2. DNS Components
The DNS database of the Internet relies on sites and organizations providing part of that database. To do that, they need:
We setup DNS via "name servers", the name servers load up our DNS settings and configs and answers any questions from clients or other servers that want to know things like "Who is google.com?". If the name server doesn't know the answer to that query, it will redirect the request to other name servers. Name servers can be "authoritative", meaning they hold the actual DNS records that you're looking for, or "recursive" meaning they would ask other servers and those servers would ask other servers until they found an authoritative server that contained the DNS records. Recursive servers can also have the information we want cached instead of reaching an authoritative server.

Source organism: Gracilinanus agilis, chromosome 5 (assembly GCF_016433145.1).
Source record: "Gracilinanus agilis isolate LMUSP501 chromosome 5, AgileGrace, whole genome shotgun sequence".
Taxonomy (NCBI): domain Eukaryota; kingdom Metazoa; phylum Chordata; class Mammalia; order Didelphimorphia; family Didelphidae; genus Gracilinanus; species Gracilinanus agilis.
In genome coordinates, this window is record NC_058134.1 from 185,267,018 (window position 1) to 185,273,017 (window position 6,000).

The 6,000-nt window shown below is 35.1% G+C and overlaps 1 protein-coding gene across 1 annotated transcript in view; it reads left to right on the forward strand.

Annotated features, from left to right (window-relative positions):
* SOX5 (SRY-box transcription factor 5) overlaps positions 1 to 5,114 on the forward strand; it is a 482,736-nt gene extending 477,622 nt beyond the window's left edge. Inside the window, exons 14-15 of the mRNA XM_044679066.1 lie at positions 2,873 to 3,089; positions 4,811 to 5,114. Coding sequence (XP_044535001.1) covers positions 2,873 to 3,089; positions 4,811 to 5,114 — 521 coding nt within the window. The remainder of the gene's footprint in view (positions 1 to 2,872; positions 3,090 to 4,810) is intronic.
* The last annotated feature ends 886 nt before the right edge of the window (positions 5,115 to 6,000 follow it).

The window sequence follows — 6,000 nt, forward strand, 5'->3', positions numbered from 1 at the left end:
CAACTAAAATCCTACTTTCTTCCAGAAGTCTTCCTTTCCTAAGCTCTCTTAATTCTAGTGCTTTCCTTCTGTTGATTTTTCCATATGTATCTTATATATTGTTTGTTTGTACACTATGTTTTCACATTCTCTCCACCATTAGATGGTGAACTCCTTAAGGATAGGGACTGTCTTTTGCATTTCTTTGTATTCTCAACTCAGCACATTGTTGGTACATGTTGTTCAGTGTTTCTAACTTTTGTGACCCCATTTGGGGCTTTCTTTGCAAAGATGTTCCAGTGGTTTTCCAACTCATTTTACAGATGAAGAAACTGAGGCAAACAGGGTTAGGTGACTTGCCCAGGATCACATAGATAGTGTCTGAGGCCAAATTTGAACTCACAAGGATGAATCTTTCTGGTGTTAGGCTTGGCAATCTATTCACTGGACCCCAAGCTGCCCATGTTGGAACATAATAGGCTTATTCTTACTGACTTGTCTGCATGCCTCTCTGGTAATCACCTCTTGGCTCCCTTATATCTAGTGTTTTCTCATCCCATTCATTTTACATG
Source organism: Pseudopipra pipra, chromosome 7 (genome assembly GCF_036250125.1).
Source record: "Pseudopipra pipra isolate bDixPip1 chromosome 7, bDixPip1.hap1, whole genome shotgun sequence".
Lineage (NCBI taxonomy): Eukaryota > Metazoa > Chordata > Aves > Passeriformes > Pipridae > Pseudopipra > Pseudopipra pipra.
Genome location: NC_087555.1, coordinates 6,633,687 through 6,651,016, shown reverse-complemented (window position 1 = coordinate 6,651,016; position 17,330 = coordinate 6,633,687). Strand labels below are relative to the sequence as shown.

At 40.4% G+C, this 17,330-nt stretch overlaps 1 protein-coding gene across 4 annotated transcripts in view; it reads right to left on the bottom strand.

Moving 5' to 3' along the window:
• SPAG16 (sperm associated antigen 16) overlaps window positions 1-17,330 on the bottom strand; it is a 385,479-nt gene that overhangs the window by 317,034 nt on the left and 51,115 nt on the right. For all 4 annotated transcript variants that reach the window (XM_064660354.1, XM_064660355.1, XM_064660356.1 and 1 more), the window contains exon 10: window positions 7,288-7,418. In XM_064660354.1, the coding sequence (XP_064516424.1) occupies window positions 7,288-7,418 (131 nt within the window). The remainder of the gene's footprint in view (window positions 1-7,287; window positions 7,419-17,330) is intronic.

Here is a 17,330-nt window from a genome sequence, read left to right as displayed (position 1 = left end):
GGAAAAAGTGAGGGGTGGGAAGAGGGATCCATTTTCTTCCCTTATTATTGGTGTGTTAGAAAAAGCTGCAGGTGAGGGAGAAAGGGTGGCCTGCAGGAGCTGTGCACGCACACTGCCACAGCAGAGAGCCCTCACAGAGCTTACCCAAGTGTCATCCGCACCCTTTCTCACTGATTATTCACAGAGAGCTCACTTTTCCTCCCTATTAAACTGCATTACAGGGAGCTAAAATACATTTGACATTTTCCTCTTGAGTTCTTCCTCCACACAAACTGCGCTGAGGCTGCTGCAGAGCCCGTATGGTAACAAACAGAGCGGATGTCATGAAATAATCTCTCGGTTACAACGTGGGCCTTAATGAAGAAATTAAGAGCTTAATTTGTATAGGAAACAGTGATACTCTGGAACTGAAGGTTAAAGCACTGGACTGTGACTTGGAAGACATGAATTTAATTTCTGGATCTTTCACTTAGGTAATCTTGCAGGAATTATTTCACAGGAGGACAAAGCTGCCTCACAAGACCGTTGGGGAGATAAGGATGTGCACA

Inside a name server lives something called zone files. Zone files are how the name server stores information about the domain or how to get to the domain if it doesn't know.
A zone file is comprised of entries of resource records. Each line is a record and contains information about hosts, nameservers, other resources, etc. The fields consist of the following:
- Record name
- TTL - The time after which we discard the record and obtain a new one, in DNS TTL is denoted by time, so records could have a TTL of one hour. The reason we do this is because the Internet is constantly changing, one minute a host can be mapped to X IP address then next it can be at Y IP address
- Class - Namespace of the record information, most commonly IN is used for Internet
- Type - Type of information stored in the record data. We won't get into record types, but you've probably seen common ones like A for address, MX or mail exchanger, etc.
- Data - This field can contain an IP address if it's an A record or something else depending on the record type.
patty IN A 192.168.0.4
No exercises for this lesson.
What resource record type is used for mail exchangers?